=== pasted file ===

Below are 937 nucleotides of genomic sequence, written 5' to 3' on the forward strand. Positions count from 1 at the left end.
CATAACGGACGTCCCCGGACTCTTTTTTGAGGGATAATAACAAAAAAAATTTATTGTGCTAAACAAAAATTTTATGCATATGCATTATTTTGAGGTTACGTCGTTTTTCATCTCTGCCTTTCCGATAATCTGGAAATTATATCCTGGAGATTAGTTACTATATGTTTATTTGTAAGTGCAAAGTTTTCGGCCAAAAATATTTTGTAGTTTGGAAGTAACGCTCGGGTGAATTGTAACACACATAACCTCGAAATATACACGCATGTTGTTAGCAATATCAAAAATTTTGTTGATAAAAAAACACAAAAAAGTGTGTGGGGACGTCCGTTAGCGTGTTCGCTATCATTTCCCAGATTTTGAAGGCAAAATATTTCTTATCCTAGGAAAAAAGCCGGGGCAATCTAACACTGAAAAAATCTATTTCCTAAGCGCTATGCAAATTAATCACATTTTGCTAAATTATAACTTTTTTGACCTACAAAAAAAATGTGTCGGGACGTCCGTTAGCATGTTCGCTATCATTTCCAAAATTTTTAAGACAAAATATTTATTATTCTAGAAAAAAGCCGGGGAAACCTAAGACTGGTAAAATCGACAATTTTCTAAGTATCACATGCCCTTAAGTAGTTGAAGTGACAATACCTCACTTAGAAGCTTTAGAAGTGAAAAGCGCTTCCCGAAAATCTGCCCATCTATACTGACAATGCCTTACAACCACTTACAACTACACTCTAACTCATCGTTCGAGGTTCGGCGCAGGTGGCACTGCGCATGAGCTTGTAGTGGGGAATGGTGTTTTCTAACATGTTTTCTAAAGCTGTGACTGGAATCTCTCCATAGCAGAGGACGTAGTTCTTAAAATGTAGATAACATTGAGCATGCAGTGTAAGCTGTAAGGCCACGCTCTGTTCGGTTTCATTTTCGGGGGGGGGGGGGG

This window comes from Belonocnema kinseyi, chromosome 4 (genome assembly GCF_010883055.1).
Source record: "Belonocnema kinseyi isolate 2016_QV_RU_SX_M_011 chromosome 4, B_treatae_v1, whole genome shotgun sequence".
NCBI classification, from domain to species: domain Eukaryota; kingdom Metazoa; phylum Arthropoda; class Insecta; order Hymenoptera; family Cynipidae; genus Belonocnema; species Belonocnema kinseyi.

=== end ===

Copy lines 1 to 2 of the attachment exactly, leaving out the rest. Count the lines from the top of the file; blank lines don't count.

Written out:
Below are 937 nucleotides of genomic sequence, written 5' to 3' on the forward strand. Positions count from 1 at the left end.
CATAACGGACGTCCCCGGACTCTTTTTTGAGGGATAATAACAAAAAAAATTTATTGTGCTAAACAAAAATTTTATGCATATGCATTATTTTGAGGTTACGTCGTTTTTCATCTCTGCCTTTCCGATAATCTGGAAATTATATCCTGGAGATTAGTTACTATATGTTTATTTGTAAGTGCAAAGTTTTCGGCCAAAAATATTTTGTAGTTTGGAAGTAACGCTCGGGTGAATTGTAACACACATAACCTCGAAATATACACGCATGTTGTTAGCAATATCAAAAATTTTGTTGATAAAAAAACACAAAAAAGTGTGTGGGGACGTCCGTTAGCGTGTTCGCTATCATTTCCCAGATTTTGAAGGCAAAATATTTCTTATCCTAGGAAAAAAGCCGGGGCAATCTAACACTGAAAAAATCTATTTCCTAAGCGCTATGCAAATTAATCACATTTTGCTAAATTATAACTTTTTTGACCTACAAAAAAAATGTGTCGGGACGTCCGTTAGCATGTTCGCTATCATTTCCAAAATTTTTAAGACAAAATATTTATTATTCTAGAAAAAAGCCGGGGAAACCTAAGACTGGTAAAATCGACAATTTTCTAAGTATCACATGCCCTTAAGTAGTTGAAGTGACAATACCTCACTTAGAAGCTTTAGAAGTGAAAAGCGCTTCCCGAAAATCTGCCCATCTATACTGACAATGCCTTACAACCACTTACAACTACACTCTAACTCATCGTTCGAGGTTCGGCGCAGGTGGCACTGCGCATGAGCTTGTAGTGGGGAATGGTGTTTTCTAACATGTTTTCTAAAGCTGTGACTGGAATCTCTCCATAGCAGAGGACGTAGTTCTTAAAATGTAGATAACATTGAGCATGCAGTGTAAGCTGTAAGGCCACGCTCTGTTCGGTTTCATTTTCGGGGGGGGGGGGGG